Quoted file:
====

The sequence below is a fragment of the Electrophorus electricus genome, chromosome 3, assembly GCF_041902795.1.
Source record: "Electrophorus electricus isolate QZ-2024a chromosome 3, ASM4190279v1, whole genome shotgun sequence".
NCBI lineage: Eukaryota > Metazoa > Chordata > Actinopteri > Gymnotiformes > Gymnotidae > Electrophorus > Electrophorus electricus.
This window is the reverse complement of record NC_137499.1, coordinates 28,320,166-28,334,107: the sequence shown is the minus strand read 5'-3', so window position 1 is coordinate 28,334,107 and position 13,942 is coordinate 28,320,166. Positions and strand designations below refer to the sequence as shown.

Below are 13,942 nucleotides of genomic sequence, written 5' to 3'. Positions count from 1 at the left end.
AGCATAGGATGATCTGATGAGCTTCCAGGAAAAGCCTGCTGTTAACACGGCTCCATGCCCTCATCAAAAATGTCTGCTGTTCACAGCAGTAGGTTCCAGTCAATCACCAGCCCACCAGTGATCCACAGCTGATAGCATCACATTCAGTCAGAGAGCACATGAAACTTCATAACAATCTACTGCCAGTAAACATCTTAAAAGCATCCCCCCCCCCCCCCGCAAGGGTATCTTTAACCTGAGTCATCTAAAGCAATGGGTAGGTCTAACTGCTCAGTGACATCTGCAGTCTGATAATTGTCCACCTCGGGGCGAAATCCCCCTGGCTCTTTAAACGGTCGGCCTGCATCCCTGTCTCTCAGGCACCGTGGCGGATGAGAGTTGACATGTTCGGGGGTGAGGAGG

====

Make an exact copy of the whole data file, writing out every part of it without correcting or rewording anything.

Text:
The sequence below is a fragment of the Electrophorus electricus genome, chromosome 3, assembly GCF_041902795.1.
Source record: "Electrophorus electricus isolate QZ-2024a chromosome 3, ASM4190279v1, whole genome shotgun sequence".
NCBI lineage: Eukaryota > Metazoa > Chordata > Actinopteri > Gymnotiformes > Gymnotidae > Electrophorus > Electrophorus electricus.
This window is the reverse complement of record NC_137499.1, coordinates 28,320,166-28,334,107: the sequence shown is the minus strand read 5'-3', so window position 1 is coordinate 28,334,107 and position 13,942 is coordinate 28,320,166. Positions and strand designations below refer to the sequence as shown.

Below are 13,942 nucleotides of genomic sequence, written 5' to 3'. Positions count from 1 at the left end.
AGCATAGGATGATCTGATGAGCTTCCAGGAAAAGCCTGCTGTTAACACGGCTCCATGCCCTCATCAAAAATGTCTGCTGTTCACAGCAGTAGGTTCCAGTCAATCACCAGCCCACCAGTGATCCACAGCTGATAGCATCACATTCAGTCAGAGAGCACATGAAACTTCATAACAATCTACTGCCAGTAAACATCTTAAAAGCATCCCCCCCCCCCCCCGCAAGGGTATCTTTAACCTGAGTCATCTAAAGCAATGGGTAGGTCTAACTGCTCAGTGACATCTGCAGTCTGATAATTGTCCACCTCGGGGCGAAATCCCCCTGGCTCTTTAAACGGTCGGCCTGCATCCCTGTCTCTCAGGCACCGTGGCGGATGAGAGTTGACATGTTCGGGGGTGAGGAGG